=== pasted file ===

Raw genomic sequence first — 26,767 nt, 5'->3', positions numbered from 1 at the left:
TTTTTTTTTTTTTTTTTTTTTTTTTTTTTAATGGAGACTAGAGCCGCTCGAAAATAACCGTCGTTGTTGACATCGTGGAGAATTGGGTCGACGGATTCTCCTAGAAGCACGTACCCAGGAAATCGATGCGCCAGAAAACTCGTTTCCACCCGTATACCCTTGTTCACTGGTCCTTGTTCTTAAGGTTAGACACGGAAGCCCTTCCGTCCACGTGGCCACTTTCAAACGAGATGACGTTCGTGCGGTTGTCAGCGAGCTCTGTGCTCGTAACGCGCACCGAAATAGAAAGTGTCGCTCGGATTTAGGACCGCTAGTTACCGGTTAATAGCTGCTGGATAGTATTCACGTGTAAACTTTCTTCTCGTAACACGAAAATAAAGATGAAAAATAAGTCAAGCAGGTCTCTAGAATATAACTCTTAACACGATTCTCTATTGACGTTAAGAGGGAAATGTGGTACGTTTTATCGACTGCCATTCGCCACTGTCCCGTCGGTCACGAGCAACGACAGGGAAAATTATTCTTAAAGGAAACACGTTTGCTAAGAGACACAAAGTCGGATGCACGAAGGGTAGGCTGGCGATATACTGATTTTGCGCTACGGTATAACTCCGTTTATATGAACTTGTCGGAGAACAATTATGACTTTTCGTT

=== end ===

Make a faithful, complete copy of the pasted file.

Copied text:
Raw genomic sequence first — 26,767 nt, 5'->3', positions numbered from 1 at the left:
TTTTTTTTTTTTTTTTTTTTTTTTTTTTTAATGGAGACTAGAGCCGCTCGAAAATAACCGTCGTTGTTGACATCGTGGAGAATTGGGTCGACGGATTCTCCTAGAAGCACGTACCCAGGAAATCGATGCGCCAGAAAACTCGTTTCCACCCGTATACCCTTGTTCACTGGTCCTTGTTCTTAAGGTTAGACACGGAAGCCCTTCCGTCCACGTGGCCACTTTCAAACGAGATGACGTTCGTGCGGTTGTCAGCGAGCTCTGTGCTCGTAACGCGCACCGAAATAGAAAGTGTCGCTCGGATTTAGGACCGCTAGTTACCGGTTAATAGCTGCTGGATAGTATTCACGTGTAAACTTTCTTCTCGTAACACGAAAATAAAGATGAAAAATAAGTCAAGCAGGTCTCTAGAATATAACTCTTAACACGATTCTCTATTGACGTTAAGAGGGAAATGTGGTACGTTTTATCGACTGCCATTCGCCACTGTCCCGTCGGTCACGAGCAACGACAGGGAAAATTATTCTTAAAGGAAACACGTTTGCTAAGAGACACAAAGTCGGATGCACGAAGGGTAGGCTGGCGATATACTGATTTTGCGCTACGGTATAACTCCGTTTATATGAACTTGTCGGAGAACAATTATGACTTTTCGTT